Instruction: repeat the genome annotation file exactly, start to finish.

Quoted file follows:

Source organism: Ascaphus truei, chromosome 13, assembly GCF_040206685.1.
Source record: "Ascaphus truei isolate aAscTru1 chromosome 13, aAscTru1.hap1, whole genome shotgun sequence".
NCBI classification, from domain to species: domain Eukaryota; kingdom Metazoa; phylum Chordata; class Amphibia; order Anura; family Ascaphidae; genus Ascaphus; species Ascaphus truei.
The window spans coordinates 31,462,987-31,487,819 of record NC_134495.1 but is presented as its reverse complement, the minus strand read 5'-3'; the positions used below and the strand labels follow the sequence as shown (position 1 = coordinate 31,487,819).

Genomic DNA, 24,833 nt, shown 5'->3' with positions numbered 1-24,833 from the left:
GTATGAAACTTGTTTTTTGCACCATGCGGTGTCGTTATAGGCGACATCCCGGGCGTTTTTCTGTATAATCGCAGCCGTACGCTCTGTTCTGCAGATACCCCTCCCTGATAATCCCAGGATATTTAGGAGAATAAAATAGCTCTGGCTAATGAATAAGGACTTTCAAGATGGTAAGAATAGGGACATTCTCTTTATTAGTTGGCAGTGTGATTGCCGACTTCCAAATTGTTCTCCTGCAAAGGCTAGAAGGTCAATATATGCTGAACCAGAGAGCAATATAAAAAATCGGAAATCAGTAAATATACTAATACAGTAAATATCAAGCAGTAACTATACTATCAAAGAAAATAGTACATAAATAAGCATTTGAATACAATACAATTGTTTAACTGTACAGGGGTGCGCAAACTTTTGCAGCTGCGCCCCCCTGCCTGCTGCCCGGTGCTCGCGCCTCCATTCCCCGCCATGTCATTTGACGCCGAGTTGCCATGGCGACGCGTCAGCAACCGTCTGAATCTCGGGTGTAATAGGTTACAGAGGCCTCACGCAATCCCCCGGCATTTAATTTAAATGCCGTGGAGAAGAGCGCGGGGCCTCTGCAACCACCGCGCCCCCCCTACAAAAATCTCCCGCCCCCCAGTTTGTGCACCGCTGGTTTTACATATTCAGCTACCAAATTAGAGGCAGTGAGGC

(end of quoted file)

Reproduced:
Source organism: Ascaphus truei, chromosome 13, assembly GCF_040206685.1.
Source record: "Ascaphus truei isolate aAscTru1 chromosome 13, aAscTru1.hap1, whole genome shotgun sequence".
NCBI classification, from domain to species: domain Eukaryota; kingdom Metazoa; phylum Chordata; class Amphibia; order Anura; family Ascaphidae; genus Ascaphus; species Ascaphus truei.
The window spans coordinates 31,462,987-31,487,819 of record NC_134495.1 but is presented as its reverse complement, the minus strand read 5'-3'; the positions used below and the strand labels follow the sequence as shown (position 1 = coordinate 31,487,819).

Genomic DNA, 24,833 nt, shown 5'->3' with positions numbered 1-24,833 from the left:
GTATGAAACTTGTTTTTTGCACCATGCGGTGTCGTTATAGGCGACATCCCGGGCGTTTTTCTGTATAATCGCAGCCGTACGCTCTGTTCTGCAGATACCCCTCCCTGATAATCCCAGGATATTTAGGAGAATAAAATAGCTCTGGCTAATGAATAAGGACTTTCAAGATGGTAAGAATAGGGACATTCTCTTTATTAGTTGGCAGTGTGATTGCCGACTTCCAAATTGTTCTCCTGCAAAGGCTAGAAGGTCAATATATGCTGAACCAGAGAGCAATATAAAAAATCGGAAATCAGTAAATATACTAATACAGTAAATATCAAGCAGTAACTATACTATCAAAGAAAATAGTACATAAATAAGCATTTGAATACAATACAATTGTTTAACTGTACAGGGGTGCGCAAACTTTTGCAGCTGCGCCCCCCTGCCTGCTGCCCGGTGCTCGCGCCTCCATTCCCCGCCATGTCATTTGACGCCGAGTTGCCATGGCGACGCGTCAGCAACCGTCTGAATCTCGGGTGTAATAGGTTACAGAGGCCTCACGCAATCCCCCGGCATTTAATTTAAATGCCGTGGAGAAGAGCGCGGGGCCTCTGCAACCACCGCGCCCCCCCTACAAAAATCTCCCGCCCCCCAGTTTGTGCACCGCTGGTTTTACATATTCAGCTACCAAATTAGAGGCAGTGAGGC